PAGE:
In the USA, websites like and Find Your Spot allow individuals to rank the characteristics of their preferred type of neighbourhood in chosen areas and then provide information about those ZIP codes (postal areas) that most closely match their desired environment. Much of the information is derived from powerful statistical and geodemographic data developed by marketing companies.

The study found that IBNIS could most usefully be grouped into four categories:

  • First, sites that are explicitly commercial. These include those offering neighbourhood information in order to attract sponsors and advertisers interested in place-based marketing services.
  • Second, sites that have grown out of the activities of the geodemographics industry. Again these are commercial sites aimed primarily at the marketing industry, but which increasingly link with a range of other different types of (normally commercial) sites. Clearly geodemographic information of the sort provided by such sites is increasingly interesting some consumers as much as it interests marketing organisations.
  • Third, sites aimed at the policy and research communities at a national, regional and city level in order to provide data in support of a range of regeneration activities. Such information is also increasingly of interest to the public.
  • Fourth, 'social software sites' run primarily by charities, political and/or community organisations using the technology to provide resources for environmental and/or community development and campaigning purposes. These provide IBNIS that aim to contribute from the 'bottom up' towards resources for individuals, groups and communities of various sorts.

IBNIS as a 'social sorting' technology

Developments in IBNIS need to be set in the context of the increasingly important role that software plays in contemporary societies, particularly in urban environments. The study took seriously the need to analyse the relationship between 'physical' urban spaces and the digital technologies that are increasingly shaping understandings of these spaces. Conceptions of 'digital divides' are important here. This notion has proved to be fairly elastic, starting with the relatively simple idea that access to digital technologies is socially uneven – leading to a basic social divide between the 'information rich' and the 'information poor'.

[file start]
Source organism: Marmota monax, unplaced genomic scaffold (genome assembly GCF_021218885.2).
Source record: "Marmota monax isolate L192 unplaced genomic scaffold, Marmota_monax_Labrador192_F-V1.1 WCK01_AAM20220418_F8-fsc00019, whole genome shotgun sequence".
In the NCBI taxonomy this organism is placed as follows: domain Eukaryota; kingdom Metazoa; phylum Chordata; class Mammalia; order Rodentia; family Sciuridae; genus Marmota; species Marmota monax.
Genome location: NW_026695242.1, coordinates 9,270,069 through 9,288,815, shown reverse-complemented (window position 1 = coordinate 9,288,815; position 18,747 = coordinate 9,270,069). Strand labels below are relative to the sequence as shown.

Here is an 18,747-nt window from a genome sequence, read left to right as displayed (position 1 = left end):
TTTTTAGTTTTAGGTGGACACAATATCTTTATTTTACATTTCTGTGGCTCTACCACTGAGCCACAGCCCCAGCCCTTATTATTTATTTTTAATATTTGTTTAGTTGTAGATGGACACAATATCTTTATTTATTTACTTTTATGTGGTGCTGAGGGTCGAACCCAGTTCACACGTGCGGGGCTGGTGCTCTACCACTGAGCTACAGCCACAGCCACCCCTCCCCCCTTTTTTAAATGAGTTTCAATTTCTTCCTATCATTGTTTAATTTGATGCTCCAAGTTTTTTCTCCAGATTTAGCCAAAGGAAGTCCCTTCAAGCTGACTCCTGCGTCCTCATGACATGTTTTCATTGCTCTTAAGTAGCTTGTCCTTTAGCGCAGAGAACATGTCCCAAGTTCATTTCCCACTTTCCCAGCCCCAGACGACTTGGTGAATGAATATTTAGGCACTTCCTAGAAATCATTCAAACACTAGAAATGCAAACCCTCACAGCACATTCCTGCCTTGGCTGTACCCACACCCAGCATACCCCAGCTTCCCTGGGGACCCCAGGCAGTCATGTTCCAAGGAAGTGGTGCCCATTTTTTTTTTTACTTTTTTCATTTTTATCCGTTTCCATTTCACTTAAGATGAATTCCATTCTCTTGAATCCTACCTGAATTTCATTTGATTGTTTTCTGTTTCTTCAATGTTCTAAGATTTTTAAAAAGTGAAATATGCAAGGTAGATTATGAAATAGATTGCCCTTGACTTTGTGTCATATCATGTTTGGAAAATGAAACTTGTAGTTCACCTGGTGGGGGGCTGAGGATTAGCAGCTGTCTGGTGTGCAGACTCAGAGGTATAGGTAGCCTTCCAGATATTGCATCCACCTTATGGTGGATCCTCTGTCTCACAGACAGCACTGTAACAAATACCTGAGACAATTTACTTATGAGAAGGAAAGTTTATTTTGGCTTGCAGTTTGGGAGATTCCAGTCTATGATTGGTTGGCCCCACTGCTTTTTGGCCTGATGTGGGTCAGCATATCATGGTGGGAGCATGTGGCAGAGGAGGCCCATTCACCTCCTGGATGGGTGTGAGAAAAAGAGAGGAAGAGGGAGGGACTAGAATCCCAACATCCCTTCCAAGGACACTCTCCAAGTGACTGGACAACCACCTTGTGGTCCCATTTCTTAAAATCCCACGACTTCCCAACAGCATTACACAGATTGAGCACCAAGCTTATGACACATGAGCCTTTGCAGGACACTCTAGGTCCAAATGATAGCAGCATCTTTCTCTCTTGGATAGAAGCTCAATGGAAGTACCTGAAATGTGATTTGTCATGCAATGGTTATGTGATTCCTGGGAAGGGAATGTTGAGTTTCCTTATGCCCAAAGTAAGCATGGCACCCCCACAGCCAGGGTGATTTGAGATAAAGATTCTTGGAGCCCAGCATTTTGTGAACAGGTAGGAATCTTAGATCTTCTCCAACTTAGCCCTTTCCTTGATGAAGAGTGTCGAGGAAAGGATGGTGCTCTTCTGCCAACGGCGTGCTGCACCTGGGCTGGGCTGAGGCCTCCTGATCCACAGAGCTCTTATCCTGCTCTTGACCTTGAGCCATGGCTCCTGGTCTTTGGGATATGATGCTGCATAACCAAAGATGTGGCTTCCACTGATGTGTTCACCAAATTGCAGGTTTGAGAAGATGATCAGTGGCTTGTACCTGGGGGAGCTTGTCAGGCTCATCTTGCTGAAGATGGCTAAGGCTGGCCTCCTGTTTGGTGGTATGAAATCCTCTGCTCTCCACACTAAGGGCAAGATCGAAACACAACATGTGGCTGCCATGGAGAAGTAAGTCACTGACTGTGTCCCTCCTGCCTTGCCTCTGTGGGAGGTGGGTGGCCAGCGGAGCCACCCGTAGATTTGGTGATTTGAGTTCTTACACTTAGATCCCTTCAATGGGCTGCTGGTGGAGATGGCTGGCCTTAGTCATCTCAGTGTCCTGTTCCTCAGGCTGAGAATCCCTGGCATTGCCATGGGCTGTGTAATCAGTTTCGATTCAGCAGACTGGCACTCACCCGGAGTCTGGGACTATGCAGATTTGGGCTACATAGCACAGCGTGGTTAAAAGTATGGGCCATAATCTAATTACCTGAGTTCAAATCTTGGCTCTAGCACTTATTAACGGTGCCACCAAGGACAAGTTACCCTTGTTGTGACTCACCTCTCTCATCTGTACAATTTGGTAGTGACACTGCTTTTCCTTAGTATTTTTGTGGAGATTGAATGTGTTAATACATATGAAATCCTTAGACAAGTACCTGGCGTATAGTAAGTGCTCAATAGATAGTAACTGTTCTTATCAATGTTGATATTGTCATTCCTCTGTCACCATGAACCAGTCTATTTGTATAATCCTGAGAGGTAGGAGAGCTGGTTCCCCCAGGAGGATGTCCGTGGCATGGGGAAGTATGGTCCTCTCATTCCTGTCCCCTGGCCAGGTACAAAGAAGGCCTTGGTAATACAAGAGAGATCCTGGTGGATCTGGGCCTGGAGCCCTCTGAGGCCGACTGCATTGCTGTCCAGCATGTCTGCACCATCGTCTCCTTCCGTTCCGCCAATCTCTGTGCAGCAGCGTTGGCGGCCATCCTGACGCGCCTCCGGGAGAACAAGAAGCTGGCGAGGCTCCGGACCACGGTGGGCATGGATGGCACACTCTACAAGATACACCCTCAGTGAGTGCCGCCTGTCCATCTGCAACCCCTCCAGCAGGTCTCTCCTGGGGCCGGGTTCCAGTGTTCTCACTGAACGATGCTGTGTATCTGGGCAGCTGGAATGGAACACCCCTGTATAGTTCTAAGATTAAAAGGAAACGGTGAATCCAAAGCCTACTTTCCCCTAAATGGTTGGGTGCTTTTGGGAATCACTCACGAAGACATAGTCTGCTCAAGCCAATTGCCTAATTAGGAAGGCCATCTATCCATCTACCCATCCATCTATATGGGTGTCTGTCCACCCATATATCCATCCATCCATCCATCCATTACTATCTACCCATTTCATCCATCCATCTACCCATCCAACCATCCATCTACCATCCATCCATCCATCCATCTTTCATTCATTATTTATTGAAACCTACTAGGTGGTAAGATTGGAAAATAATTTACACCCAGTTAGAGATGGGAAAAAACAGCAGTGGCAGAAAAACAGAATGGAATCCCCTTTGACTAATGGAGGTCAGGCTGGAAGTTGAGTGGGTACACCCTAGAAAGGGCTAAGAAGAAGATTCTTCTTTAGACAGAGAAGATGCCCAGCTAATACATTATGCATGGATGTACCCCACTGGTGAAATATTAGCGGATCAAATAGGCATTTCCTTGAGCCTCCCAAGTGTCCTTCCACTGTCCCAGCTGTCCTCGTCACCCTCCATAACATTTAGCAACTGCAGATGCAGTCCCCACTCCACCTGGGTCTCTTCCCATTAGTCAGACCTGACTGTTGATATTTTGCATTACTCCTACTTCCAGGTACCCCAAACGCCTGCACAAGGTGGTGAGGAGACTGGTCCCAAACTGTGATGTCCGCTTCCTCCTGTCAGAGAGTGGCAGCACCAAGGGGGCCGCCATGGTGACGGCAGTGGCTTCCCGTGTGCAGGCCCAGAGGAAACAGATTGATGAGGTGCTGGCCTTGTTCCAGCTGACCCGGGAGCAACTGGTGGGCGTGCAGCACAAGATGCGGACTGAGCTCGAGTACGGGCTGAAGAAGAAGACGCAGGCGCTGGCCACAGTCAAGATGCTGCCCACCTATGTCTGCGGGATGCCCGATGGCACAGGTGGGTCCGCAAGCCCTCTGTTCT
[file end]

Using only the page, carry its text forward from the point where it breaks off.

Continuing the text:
Subsequent debates of the digital divide are arguably more important, especially as access to the Internet has increased markedly in recent years. These concentrate on the ways in which different social groups interpret and then act on Internet information – with certain groups able to make greater use of the information than others. More significantly still, debates examine how technologies like IBNIS are themselves beginning to divide and sort populations in a manner that enhances the socio-structural position of certain groups while disadvantaging others.